The Startup Visa is becoming quite a trend. Why? Because we need it, badly.
Paul Graham weighed in
The single biggest thing the government could do to increase the number of startups in this country is a policy that would cost nothing: establish a new class of visa for startup founders.
Brad Feld also shares some real world examples of how this is hitting home
I was hit squarely in the face with this over the summer. Two of the ten TechStars Boulder teams were comprised of non-US founders â€“ two from Canada and two from the UK. Both lived in Boulder for the summer and want to relocate here and build their businesses in the US (and â€“ specifically â€“ in Boulder). Over the summer we struggled to figure out ways to get them Visas â€“ all of the proposed approaches were expensive, risky, and tiresome. Both companies are still trying, but each are now seriously considering returning to their home countries to build their businesses.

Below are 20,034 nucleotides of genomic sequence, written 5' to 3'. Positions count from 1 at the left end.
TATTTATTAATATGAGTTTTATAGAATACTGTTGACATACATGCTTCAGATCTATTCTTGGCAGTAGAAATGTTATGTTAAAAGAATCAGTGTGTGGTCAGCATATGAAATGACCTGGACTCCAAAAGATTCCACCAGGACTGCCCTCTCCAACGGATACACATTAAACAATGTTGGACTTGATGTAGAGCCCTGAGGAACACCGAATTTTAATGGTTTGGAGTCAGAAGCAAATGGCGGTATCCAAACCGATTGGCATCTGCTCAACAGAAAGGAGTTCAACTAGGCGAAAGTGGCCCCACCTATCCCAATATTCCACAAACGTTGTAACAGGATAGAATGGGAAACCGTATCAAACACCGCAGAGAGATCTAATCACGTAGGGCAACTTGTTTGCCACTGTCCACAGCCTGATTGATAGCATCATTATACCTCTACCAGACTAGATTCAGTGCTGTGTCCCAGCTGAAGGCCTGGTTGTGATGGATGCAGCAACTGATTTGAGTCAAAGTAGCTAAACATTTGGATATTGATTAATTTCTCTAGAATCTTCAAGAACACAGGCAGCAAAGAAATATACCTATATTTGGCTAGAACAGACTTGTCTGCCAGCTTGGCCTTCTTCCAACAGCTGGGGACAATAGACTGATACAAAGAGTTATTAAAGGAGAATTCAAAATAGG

Eric Ries started a twitter hashtag campaign in support of #startupvisa
However, there’s one additional issue that has come up throughout the day today. We have a serious structural barrier to entrepreneurship: a glitch in US immigration policy. We can remedy it by creating a special visa for startup founders. The idea is to enable up to 10,000 people per year to enter the United States if they are here to found a company that will employ US citizens.
This needs to be done. More jobs, more innovation, and plain and simple, a better policy.
Locking them out with no way to come and start something up just doesn’t make sense.
Repost or #startupvisa a tweet to show your support. Check out startupvisa.com for more information.